Giga Projects in the Middle East

Giga Projects in the Middle East
17 March 2023 Patrick Morgan
In Journal

As I covered in my predictions for 2023, the Middle East will be a hot topic in economic talk this year. Why?

It’s no secret that the GCC’s primary propellers are in the energy sector: the GCC accounts for 53% of the world’s proven oil reserves and nearly half of all known natural gas reserves. But this isn’t an automatic guarantee of sustained wealth. If the region wants to thrive in the long term, without relying exclusively on exhaustible fossil fuels, it will aim to diversify its economy sustainably—and that’s exactly what it’s doing.

The investment into this diversified growth is huge. Where we had mega-projects—billion-dollar and over developmental ventures—we now have giga-projects, launched as part of Saudi Arabia’s Vision 2030.

What are giga-projects?

Saudi Arabia’s sovereign wealth fund, the Public Investment Fund, describes them as “designed to create new ecosystems and unlock new sectors,” of which Real Estate and Infrastructure are particularly significant. After all, once COVID damages on the region eases, commercial RE and tourism will be profitable sources of advancement, where they have not been a priority in the Gulf nations.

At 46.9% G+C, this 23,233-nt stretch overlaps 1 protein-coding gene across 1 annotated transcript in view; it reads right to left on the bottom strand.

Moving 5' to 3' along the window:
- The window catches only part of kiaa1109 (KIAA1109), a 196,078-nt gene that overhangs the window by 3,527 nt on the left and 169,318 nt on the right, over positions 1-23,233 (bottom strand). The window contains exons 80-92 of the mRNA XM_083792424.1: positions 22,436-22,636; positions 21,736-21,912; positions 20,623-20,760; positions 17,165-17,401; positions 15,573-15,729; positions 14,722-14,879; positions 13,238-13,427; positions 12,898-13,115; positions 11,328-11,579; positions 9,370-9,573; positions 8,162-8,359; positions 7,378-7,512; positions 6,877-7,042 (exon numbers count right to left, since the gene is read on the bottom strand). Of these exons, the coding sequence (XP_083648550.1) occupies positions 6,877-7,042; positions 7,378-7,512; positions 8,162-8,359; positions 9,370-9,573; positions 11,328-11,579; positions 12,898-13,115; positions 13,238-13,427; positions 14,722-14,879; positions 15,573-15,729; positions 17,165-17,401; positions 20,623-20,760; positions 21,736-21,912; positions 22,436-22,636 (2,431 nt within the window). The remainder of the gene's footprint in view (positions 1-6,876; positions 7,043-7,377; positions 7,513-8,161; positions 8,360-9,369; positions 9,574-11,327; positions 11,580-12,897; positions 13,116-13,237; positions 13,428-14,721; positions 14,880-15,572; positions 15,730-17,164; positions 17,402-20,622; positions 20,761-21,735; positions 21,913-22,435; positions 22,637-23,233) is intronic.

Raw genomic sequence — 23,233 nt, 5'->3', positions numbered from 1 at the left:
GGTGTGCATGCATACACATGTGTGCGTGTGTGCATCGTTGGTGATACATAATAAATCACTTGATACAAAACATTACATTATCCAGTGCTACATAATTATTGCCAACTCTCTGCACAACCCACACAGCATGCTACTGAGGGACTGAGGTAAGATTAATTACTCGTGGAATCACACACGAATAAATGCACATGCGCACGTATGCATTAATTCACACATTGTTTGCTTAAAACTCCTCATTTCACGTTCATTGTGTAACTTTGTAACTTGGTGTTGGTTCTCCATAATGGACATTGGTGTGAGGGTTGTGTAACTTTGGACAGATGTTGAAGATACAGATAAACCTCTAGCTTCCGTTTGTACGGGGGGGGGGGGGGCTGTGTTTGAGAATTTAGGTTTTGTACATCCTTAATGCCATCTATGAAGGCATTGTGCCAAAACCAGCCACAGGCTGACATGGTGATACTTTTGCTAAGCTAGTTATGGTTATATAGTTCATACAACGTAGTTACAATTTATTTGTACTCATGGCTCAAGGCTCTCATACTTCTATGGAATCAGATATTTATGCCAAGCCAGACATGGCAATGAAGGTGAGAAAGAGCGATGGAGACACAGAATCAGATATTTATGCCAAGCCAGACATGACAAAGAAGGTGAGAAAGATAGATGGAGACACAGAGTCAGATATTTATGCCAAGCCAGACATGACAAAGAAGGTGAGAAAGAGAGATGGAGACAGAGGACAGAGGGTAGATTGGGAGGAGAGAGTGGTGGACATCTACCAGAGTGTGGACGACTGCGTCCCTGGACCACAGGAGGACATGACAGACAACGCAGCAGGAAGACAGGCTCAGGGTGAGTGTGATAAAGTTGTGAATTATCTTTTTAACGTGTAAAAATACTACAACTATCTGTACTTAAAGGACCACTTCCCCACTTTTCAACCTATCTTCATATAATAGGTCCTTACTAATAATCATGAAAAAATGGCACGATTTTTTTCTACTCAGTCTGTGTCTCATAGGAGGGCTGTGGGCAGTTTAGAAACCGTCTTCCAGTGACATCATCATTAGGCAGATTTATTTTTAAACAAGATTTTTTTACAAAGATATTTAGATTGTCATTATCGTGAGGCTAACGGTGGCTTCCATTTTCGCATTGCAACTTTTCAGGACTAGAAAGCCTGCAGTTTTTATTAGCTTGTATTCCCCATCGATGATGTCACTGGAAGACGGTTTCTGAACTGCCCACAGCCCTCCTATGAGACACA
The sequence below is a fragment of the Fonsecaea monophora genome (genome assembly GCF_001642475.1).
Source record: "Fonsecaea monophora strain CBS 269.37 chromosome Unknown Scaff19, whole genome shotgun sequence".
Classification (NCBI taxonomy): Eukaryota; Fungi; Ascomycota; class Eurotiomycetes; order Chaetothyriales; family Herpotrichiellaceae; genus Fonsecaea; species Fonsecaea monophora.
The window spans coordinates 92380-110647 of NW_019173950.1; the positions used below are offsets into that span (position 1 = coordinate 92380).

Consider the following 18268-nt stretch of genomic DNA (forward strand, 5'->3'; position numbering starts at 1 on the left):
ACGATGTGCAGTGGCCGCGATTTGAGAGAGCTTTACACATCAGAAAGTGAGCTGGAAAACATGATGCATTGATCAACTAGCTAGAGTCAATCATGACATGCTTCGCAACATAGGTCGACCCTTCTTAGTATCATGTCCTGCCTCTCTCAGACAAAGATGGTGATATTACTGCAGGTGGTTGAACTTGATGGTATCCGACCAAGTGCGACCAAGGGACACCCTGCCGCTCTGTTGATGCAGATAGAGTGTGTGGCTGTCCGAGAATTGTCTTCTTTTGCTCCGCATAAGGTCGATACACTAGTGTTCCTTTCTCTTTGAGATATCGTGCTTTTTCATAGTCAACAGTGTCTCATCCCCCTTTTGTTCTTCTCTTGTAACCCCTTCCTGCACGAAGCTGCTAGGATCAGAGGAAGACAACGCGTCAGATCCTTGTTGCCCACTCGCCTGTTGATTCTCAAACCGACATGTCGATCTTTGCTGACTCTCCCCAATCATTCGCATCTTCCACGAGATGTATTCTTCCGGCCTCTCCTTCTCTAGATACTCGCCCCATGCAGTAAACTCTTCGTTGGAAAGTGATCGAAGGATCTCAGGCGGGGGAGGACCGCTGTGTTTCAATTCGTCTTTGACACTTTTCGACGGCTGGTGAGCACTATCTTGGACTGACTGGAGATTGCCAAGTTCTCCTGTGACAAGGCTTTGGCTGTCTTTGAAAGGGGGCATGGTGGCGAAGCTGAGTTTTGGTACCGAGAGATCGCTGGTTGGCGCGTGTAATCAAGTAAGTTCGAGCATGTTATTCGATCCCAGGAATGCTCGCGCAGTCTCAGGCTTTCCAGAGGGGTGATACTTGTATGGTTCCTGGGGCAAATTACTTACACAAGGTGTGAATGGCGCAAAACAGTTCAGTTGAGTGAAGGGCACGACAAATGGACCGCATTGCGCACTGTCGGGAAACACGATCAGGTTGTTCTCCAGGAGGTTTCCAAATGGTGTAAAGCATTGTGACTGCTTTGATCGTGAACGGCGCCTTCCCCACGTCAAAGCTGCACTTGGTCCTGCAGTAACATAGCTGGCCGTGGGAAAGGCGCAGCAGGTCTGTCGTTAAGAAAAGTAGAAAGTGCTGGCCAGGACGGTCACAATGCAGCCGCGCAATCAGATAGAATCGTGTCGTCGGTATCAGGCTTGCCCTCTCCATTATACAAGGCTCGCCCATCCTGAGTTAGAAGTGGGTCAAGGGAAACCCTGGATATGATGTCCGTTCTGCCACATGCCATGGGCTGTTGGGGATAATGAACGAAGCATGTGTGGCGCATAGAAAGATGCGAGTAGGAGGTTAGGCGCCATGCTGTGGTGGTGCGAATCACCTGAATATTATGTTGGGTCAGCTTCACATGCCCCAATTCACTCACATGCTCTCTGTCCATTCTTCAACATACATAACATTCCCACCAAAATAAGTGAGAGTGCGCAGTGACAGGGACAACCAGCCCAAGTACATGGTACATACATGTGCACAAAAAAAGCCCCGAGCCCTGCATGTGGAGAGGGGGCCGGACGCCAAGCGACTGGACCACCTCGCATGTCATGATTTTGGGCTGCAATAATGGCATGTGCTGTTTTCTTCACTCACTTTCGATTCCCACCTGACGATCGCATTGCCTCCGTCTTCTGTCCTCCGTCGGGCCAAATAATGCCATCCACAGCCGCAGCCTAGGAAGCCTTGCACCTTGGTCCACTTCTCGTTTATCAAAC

NEOM, for instance, is an ambitious dream of urban development structured entirely around pedestrians, creating almost 40k new jobs for Saudi Arabians. Along the Red Sea Coast, largely untouched, new (luxury) tourism destinations open each year, including the aptly titled The Red Sea.

The vision also shows us how the GCC will integrate into international economies: while private wealth funds in the region are investing plenty, Vision 2030 is attracting more foreign investment than ever.

This isn’t surprising—past being a welcome investment opportunity for those funds looking to where they can develop next, these giga-projects are completely transformational. Their execution over the next decade will establish a completely new market in the Middle East, and particularly in the Kingdom of Saudi Arabia, and give the region the cross-border reach it envisions.

What does this mean for the Middle East?

The mark of a successful economy is diversification. With the work @ Patrick Morgan is doing, I see it more and more globally, even in Europe, even when not prompted by a particular catalyst.

With how entrenched energy is in the GCC economies, it’s time to invest in other areas, and bring on board investment from domestic and foreign investment in equal measure. This way, the Middle East will take some important steps towards the international stage.

I’m pretty confident in my initial prediction that we’ll hear a lot about it in the coming months.

Photo Copyright: Getty.

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